A short distance away along Maurice Avenue, was a Gypsy Camp. A core group of gypsies lived there permanently and others came from far and wide to visit. Colorfully dressed in gypsy regalia, they danced, sang, and partied, cooking suckling pigs on spits over roaring fires and living in ramshackle huts and tents. For them a carefree existence, but I must admit, for the local lads and lassies a somewhat frightening scene and we watched from afar. When a member of the tribe died, the wake was most often held in Vogel's Funeral Parlor which was located on Grand Avenue opposite the main entrance to Mount Olivet Cemetery. Gypsies from all around the country would come to pay their respects, especially if the deceased was a member of the Royal family.

Vogel's and Megiel's were two (2) of the original funeral parlors in Maspeth and while Vogel's is closed, Megiel's is still serving the community in its grand tradition.

All the stores along Grand Avenue were Mom and Pop stores. Griff's, Leberfeld's, Albert's, Dudzik's Butcher shop (always a free piece of bologna or liverwurst for the kids), Jim Luallo's Shoe Shine & Hat Blocking Store (where Paul the barber is now). Three (3) big chairs on a high stand, men having their shoes shined, while on the other side of the store their fedora's were being cleaned, steamed and shaped. Oh what dandies they were when they left there.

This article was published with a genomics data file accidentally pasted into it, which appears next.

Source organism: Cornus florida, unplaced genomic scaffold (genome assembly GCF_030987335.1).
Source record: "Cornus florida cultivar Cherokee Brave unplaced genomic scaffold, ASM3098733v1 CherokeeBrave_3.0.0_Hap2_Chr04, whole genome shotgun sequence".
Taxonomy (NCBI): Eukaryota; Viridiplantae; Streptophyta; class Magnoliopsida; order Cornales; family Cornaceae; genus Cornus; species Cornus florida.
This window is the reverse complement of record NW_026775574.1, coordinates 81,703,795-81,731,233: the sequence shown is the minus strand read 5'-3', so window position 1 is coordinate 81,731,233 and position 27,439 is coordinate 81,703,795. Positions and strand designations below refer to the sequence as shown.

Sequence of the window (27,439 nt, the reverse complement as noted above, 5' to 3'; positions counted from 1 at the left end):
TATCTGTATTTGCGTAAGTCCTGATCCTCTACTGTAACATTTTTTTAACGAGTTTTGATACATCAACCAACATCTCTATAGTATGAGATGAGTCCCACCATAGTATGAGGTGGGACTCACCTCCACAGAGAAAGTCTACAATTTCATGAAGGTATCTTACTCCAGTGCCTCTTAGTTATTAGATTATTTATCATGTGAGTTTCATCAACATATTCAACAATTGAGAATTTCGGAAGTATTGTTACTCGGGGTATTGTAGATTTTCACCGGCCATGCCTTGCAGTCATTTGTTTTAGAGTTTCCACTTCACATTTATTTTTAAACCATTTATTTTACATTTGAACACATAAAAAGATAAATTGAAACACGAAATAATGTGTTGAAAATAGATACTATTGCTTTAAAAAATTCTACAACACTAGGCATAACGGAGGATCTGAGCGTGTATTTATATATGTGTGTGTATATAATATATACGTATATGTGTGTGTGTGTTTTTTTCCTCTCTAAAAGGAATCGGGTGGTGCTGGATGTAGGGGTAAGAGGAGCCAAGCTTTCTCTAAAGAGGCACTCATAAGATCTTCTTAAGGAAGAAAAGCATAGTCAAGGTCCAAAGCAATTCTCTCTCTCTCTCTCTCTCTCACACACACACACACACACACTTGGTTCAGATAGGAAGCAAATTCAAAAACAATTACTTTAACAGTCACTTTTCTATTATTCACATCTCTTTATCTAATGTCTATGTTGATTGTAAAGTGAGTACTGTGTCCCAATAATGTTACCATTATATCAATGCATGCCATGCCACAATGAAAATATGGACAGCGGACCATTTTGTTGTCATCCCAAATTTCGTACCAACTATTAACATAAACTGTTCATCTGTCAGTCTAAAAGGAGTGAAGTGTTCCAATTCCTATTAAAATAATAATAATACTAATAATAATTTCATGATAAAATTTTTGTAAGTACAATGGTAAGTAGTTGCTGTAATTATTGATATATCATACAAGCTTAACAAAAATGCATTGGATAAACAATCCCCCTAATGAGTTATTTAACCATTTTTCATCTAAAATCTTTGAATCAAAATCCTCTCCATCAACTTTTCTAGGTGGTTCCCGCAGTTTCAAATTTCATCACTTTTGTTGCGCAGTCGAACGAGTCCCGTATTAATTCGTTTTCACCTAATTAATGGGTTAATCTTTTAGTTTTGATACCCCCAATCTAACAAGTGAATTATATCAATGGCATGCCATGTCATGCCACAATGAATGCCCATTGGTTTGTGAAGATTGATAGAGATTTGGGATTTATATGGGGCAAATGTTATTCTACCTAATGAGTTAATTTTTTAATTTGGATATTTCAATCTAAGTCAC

But, what about a Blacksmith? Horses abounded and were still pulling the vegetable, coal, and hay wagons. Oh yes, we had a Blacksmith, Andy, by name. His shop was in the shed that Griff's now uses for storage, next to the locksmith. What a wonder it was for the youngsters to watch the bellows fan the forge turning the metal rods white hot and Andy, muscles rippling, veins almost bursting, hammering them into horseshoes, or other shapes. You name it he made it!

Next door feed, grain and hay barns. In the rear, stables for the horses. Where Pryor's Law Office is today, Rey's Hardware Store, frozen in time, wide board woodfloors, old glass showcases, lanterns, tools, barrels, but mostly I remember the scent, a pleasing passage back in time.